The Parent Trip – Milestones

Lately my girls have been hitting a lot of milestones. This weekend was another one. The first time we went up on the chairlift together.

  • Mar. 2, 2015 1:00 p.m.

By Shelby Cain

Lately it seems my girls have been hitting a lot of milestones. First sleepover. First attempt at sarcasm. This weekend we had another one. First time our family went up on the chairlift together. This was big. My husband and I have been skiing for a long time and we always envisioned the day we’d be heading up the mountain with our kids. As childless people, it seemed so straightforward when you watch families doing it. Then you have your own kids. And you take your two and three-year olds skiing on the Mighty Moose together. That night, as you lay lifeless on the couch icing your back and drinking a beer to recover from your post-traumatic stress, it doesn’t seem so easy. In fact, it seems impossible. You may consider never skiing again. But time marches on, and before you know it a fun family ski day is back in the realm of possibility.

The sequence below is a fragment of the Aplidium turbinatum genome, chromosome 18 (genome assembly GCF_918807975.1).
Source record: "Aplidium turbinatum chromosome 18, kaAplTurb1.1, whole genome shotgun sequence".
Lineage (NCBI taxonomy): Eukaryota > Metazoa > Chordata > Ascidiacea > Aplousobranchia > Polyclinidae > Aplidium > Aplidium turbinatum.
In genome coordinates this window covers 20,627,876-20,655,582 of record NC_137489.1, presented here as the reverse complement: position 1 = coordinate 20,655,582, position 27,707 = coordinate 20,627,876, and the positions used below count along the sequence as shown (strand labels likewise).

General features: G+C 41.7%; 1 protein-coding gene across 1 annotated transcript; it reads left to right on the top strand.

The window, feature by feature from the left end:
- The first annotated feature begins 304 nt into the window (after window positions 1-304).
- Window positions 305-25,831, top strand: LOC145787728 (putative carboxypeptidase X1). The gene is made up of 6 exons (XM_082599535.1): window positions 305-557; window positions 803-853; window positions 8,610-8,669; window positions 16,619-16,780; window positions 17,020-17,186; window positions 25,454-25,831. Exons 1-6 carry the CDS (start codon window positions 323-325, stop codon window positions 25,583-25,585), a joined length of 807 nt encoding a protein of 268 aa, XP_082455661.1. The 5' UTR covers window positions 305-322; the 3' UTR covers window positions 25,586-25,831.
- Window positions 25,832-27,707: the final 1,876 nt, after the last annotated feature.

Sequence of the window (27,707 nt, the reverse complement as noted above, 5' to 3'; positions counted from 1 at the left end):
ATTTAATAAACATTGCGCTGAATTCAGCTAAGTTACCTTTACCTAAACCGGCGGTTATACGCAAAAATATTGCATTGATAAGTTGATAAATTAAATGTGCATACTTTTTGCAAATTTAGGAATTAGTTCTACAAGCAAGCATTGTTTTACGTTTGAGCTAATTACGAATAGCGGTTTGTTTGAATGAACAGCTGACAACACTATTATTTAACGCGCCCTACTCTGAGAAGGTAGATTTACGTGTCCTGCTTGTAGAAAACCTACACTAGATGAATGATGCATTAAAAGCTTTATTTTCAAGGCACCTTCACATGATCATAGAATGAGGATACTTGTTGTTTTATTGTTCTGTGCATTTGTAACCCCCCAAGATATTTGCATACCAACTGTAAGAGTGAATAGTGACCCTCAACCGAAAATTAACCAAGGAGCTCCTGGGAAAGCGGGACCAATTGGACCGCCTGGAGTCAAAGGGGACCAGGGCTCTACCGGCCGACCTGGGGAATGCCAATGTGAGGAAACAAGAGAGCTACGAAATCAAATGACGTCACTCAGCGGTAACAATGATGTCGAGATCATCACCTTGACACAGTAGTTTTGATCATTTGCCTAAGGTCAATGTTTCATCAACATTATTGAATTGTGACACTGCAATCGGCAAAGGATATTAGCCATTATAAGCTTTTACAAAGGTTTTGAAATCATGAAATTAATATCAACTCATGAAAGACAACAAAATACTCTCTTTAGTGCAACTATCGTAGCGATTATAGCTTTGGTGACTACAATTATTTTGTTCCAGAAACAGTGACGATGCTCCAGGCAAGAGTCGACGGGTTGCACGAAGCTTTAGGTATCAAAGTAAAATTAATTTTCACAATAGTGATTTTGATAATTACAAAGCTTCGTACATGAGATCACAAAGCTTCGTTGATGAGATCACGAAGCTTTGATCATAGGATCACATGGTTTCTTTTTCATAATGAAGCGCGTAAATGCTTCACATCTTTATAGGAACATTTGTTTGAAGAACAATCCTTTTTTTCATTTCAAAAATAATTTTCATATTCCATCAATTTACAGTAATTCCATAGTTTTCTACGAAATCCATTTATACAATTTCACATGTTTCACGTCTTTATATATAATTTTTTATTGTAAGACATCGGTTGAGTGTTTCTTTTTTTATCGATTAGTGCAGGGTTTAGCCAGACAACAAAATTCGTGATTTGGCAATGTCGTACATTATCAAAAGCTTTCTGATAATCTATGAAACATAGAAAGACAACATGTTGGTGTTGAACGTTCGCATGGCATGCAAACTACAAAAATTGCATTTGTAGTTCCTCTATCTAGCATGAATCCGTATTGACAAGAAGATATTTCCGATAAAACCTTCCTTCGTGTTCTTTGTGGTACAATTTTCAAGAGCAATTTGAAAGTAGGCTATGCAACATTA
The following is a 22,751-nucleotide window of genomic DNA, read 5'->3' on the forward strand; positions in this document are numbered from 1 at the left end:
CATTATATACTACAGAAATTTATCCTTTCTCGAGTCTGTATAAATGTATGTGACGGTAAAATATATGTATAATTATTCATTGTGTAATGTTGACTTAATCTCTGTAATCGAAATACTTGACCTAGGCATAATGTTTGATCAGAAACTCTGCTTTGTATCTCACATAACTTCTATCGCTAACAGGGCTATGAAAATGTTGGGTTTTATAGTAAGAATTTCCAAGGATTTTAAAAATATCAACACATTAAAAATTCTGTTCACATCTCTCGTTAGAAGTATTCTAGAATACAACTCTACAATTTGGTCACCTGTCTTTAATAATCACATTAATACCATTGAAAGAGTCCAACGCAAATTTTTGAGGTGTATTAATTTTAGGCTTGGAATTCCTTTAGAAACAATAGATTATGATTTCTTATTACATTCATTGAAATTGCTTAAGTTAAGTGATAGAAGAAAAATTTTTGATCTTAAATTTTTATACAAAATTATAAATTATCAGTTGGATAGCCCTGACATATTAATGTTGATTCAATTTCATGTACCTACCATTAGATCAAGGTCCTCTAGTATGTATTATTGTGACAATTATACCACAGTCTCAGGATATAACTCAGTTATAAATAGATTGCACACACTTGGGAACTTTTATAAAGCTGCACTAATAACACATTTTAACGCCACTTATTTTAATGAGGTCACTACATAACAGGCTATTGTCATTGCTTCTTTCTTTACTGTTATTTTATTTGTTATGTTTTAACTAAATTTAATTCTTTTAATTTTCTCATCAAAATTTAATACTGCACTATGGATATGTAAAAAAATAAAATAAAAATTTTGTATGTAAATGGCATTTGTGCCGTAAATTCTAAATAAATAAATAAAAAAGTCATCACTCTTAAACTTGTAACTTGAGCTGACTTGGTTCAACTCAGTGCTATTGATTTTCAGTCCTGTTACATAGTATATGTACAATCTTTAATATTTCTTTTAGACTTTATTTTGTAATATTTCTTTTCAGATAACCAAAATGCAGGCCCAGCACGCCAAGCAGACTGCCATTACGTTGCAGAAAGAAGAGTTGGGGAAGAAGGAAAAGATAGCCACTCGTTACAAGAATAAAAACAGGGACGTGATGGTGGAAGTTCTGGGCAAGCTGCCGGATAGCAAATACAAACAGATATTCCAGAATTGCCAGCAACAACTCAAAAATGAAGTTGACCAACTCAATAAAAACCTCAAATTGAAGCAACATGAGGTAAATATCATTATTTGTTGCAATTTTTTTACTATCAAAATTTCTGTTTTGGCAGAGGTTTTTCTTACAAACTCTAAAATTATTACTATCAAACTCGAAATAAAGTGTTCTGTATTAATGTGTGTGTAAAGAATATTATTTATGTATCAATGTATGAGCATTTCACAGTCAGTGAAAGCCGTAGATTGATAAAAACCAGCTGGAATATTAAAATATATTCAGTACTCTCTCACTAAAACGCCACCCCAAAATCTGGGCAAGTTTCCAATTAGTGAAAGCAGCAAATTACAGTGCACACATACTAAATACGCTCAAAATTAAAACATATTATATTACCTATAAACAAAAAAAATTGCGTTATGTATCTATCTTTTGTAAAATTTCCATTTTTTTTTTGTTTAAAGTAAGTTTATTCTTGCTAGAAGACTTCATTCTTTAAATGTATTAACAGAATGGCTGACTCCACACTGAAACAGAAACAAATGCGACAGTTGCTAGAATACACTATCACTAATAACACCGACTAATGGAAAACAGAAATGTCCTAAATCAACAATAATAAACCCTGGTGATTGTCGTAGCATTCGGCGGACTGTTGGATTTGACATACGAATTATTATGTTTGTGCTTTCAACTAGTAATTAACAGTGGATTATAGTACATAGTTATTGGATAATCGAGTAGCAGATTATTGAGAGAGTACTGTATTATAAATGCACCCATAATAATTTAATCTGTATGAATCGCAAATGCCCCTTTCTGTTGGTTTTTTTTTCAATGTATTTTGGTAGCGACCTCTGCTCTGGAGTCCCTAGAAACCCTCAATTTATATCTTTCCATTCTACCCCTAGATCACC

Now that the girls are four and five, the Mighty Moose is getting boring. The Elk Chair beckoned. If you are unfamiliar with the Elk Chair, it’s the lift that goes right above the beautiful log houses that stretch up the hill. Normally when I get on the chairlift with other adults, I spend the time chatting and resting and sometimes shivering. Not this time. This time I got to experience the lift with my kid-goggles on. What a ride! Everything was exciting. The way it scooped us up and swung us into the air. The way we soared above the roofs and people down below. Four squealed with delight. “Mommy, where do we land?”  Five, having ridden the lift before with her ski class, was the wily veteran. Pointing out landmarks and preparing Four for the best part of the Elk Chair. The underwear tree. Yes, for many years now there has been a tree under the chair that seems to collect underwear. How does it get there? Who knows. I suspect the Griz has something to do with it. Whatever their source, the mysterious, brightly coloured undergarments hang from the branches and scream for attention. To be honest, I don’t even notice them anymore. But once my kid-goggles were applied, that tree was absurdly remarkable. Five tried to explain to Four what she was about to see, but I’m not sure she really got it. Was the tree actually wearing the underwear? She hung on the edge of her seat in anticipation, giving me a heart attack. Finally the bright-pink unmentionables came into view. Five pointed. Four stared. And then the torrent of questions began. “Mommy, why would someone take off their boo-boo cover and throw it onto a tree? How do you get your unders off when you have on your snowsuit? Why?” All very valid questions. Anyone?